© 2017

Mutualisms and Insect Conservation


  • First global survey/interpretative overview of the varied mutualistic interactions in which insects participate, and their relevance in advancing insect conservation

  • Examples and cases from many parts of the world and involving many taxa, many of them classic but others discovered only recently

  • Complex ecological and conservation issues interpreted for non-specialist readers and, so, of practical value to managers; emphasis on ecological principles and their translation into practical conservation management


Table of contents

  1. Front Matter
    Pages i-xii
  2. The Meaning and Dynamics of Mutualisms

    1. Front Matter
      Pages 1-1
    2. Tim R. New
      Pages 3-14
    3. Tim R. New
      Pages 15-32
  3. Lessons from Classic Mutualisms

  4. Environmental Impacts and Insect Conservation: Lessons from Mutualisms

    1. Front Matter
      Pages 149-152
    2. Tim R. New
      Pages 153-165
    3. Tim R. New
      Pages 167-192
  5. Back Matter
    Pages 225-232

About this book


Documenting and understanding intricate ecological interactions involving insects is a central need in conservation, and the specialised and specific nature of many such associations is displayed in this book.  Their importance is exemplified in a broad global overview of a major category of interactions, mutualisms, in which the interdependence of species is essential for their mutual wellbeing. The subtleties that sustain many mutualistic relationships are still poorly understood by ecologists and conservation managers alike. Examples from many parts of the world and ecological regimes demonstrate the variety of mutualisms between insect taxa, and between insects and plants, in particular, and their significance in planning and undertaking insect conservation – of both individual species and the wider contexts on which they depend.  Several taxonomic groups, notably ants, lycaenid butterflies and sucking bugs, help to demonstrate the evolution and flexibility of mutualistic interactions, whilst fundamental processes such as pollination emphasise the central roles of, often, highly specific partnerships. This compilation brings together a wide range of relevant cases and contexts, with implications for practical insect conservation and increasing awareness of the roles of co-adaptations of behaviour and ecology as adjuncts to designing optimal conservation plans. The three major themes deal with the meanings and mechanisms of mutualisms, the classic mutualisms that involve insect partners, and the environmental and conservation lessons that flow from these and have potential to facilitate and improve insect conservation practice. The broader ecological perspective advances the transition from primary focus on single species toward consequently enhancing wider ecological contexts in which insect diversity can thrive.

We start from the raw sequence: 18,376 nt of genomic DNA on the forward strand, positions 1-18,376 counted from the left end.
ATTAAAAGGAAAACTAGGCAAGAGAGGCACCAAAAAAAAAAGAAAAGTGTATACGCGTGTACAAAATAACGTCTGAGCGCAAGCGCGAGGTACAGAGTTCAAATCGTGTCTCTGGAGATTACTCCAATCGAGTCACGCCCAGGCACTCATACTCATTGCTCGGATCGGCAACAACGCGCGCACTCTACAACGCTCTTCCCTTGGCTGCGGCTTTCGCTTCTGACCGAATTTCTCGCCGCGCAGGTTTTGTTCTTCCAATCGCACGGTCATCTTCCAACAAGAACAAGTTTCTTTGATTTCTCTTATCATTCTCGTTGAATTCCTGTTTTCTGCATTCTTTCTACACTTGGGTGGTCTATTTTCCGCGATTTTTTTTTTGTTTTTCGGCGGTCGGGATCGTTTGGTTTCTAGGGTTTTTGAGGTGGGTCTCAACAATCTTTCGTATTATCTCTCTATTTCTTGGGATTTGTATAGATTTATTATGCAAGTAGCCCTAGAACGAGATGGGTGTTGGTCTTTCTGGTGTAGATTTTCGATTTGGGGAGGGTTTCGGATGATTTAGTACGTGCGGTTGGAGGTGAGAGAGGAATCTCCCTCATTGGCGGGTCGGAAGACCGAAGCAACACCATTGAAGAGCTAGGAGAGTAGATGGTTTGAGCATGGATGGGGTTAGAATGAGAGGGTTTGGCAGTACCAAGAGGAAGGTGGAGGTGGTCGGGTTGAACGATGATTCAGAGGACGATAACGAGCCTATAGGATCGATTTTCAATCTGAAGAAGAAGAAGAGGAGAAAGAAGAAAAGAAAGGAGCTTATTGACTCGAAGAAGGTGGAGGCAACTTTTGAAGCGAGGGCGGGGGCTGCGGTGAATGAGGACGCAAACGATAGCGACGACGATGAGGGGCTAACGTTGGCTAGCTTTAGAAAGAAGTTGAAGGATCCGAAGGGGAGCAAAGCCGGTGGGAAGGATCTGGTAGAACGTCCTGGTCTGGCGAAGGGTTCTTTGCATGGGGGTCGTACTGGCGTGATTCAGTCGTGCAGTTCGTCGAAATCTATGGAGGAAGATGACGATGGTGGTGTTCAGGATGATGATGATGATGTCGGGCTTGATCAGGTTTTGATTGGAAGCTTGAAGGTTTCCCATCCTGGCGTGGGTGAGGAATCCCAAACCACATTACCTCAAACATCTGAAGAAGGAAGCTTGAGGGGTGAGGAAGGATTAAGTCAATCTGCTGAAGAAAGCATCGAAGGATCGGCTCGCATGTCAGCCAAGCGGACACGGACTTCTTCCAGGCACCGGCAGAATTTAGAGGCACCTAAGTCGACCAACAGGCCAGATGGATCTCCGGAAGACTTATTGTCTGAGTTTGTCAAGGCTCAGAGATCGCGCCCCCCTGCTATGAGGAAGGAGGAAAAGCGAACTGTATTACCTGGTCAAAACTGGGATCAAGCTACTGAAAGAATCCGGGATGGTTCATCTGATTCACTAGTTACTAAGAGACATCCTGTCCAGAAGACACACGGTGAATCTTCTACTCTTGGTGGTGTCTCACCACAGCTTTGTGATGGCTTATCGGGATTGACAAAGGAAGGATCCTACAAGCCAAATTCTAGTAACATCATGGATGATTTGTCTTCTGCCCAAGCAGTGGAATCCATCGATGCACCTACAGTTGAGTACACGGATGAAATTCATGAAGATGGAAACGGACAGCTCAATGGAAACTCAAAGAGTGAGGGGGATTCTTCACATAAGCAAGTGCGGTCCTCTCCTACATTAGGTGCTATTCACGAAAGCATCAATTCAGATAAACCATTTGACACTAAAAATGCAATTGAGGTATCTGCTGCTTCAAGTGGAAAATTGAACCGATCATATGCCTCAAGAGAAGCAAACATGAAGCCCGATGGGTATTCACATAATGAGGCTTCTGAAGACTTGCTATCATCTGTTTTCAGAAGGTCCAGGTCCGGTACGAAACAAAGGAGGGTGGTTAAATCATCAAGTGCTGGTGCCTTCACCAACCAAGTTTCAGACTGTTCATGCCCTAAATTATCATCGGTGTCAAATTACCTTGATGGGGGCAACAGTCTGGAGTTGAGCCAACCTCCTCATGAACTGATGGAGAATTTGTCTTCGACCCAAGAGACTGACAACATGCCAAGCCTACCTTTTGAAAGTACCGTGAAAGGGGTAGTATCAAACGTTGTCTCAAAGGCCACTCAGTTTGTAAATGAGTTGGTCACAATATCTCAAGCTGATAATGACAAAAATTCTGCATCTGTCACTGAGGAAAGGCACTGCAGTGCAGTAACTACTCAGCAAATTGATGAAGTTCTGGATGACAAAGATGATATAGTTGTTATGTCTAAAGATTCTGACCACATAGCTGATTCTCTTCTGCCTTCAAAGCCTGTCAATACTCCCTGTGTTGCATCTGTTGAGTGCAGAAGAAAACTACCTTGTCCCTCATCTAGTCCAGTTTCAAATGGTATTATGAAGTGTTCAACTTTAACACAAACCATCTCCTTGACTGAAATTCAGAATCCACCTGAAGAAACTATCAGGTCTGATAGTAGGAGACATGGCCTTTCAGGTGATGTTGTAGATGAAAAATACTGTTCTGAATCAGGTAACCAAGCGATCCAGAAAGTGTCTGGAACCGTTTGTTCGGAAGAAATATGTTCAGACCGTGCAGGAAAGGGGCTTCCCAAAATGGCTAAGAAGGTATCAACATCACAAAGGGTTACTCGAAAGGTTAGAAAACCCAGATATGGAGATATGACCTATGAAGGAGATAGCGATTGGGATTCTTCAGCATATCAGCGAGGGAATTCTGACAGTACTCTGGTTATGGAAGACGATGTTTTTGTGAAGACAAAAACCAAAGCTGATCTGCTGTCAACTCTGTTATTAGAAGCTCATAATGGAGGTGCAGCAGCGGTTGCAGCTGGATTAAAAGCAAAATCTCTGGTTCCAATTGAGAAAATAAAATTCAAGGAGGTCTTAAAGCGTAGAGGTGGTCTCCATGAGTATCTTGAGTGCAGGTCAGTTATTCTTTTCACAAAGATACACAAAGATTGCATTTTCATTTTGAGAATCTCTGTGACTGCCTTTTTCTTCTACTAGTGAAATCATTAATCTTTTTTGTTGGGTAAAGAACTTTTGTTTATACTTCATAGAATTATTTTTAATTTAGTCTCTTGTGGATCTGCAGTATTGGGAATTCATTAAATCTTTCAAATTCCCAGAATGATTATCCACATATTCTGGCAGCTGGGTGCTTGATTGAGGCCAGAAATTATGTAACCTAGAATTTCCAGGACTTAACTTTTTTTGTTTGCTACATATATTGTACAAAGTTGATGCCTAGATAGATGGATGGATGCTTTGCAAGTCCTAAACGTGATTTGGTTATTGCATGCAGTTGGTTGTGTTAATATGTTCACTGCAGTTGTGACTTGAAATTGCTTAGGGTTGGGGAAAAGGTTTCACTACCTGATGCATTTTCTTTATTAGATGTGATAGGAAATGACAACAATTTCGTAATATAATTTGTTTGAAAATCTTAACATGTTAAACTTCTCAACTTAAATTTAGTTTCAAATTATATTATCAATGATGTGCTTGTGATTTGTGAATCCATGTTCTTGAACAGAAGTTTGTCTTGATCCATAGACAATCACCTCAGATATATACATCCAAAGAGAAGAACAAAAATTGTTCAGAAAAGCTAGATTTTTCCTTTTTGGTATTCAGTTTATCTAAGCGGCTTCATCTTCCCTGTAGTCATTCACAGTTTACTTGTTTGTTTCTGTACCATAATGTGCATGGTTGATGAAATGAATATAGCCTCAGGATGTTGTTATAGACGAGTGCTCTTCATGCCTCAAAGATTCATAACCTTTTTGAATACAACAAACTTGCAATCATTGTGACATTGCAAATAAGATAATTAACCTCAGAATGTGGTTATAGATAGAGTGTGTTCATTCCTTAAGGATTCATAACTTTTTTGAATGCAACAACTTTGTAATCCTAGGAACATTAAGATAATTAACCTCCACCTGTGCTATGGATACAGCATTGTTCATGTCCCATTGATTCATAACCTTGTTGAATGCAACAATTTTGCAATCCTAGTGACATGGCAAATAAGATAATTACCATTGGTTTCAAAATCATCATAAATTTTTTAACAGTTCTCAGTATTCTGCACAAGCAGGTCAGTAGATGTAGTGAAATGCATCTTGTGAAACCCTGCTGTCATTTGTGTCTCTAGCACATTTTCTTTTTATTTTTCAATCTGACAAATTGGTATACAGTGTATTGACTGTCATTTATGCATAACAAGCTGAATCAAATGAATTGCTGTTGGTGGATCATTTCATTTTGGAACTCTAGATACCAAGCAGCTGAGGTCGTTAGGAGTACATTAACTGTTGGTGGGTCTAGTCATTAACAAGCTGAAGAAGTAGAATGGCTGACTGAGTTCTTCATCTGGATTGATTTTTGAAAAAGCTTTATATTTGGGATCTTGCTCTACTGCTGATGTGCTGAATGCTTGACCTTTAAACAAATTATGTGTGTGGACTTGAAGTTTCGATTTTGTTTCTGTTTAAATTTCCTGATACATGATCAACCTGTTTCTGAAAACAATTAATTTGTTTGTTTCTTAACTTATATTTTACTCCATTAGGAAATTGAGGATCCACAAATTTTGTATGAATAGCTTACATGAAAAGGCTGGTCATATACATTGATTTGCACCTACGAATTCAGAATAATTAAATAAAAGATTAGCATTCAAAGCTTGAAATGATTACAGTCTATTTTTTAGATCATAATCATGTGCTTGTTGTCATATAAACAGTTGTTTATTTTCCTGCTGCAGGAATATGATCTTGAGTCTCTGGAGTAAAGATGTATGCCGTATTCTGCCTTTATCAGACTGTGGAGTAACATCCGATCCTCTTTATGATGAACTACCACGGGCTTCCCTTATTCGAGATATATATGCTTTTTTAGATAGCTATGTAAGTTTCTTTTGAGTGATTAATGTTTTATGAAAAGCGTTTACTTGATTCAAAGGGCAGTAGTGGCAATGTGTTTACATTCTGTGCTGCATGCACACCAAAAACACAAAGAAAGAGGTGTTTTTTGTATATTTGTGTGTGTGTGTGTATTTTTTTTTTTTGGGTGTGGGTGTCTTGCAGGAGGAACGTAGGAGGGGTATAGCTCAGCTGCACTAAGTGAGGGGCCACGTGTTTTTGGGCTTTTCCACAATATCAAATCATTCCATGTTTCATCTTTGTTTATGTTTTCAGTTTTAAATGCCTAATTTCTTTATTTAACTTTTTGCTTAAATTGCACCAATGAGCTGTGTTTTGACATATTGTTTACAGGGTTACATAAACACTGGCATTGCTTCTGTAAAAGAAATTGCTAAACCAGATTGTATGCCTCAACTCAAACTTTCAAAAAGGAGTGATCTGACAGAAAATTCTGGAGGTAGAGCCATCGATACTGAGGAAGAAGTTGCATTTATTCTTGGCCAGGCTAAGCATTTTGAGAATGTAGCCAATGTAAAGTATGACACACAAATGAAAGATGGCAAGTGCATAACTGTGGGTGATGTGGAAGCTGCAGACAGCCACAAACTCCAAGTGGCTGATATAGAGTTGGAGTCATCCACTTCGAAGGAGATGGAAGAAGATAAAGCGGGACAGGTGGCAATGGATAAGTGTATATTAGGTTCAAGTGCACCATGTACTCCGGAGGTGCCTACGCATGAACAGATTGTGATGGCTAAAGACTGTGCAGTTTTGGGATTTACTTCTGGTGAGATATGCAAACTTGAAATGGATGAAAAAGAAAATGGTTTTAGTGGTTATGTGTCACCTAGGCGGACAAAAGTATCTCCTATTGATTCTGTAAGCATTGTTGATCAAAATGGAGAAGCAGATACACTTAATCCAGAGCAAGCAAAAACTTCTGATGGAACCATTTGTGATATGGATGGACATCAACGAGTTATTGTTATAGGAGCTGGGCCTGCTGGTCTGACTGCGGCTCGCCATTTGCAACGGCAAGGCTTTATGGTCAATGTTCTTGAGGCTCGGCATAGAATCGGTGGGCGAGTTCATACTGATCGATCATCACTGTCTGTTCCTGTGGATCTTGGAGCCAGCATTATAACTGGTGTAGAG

ecological interactions insect conservation mimicry ant ecology lepidoptera ecology

Authors and affiliations

  1. 1.Department of Ecology, Environment & EvolutionLa Trobe UniversityMelbourneAustralia

About the authors

Emeritus Professor Tim New is an entomologist with broad interests in insect systematics, ecology and conservation. For long based at LaTrobe University, Melbourne, he has traveled widely to collect and study insects in many parts of the world, and his extensive publications on these topics include about 45 books. He is recognized globally as one of the leading advocates for insect conservation.

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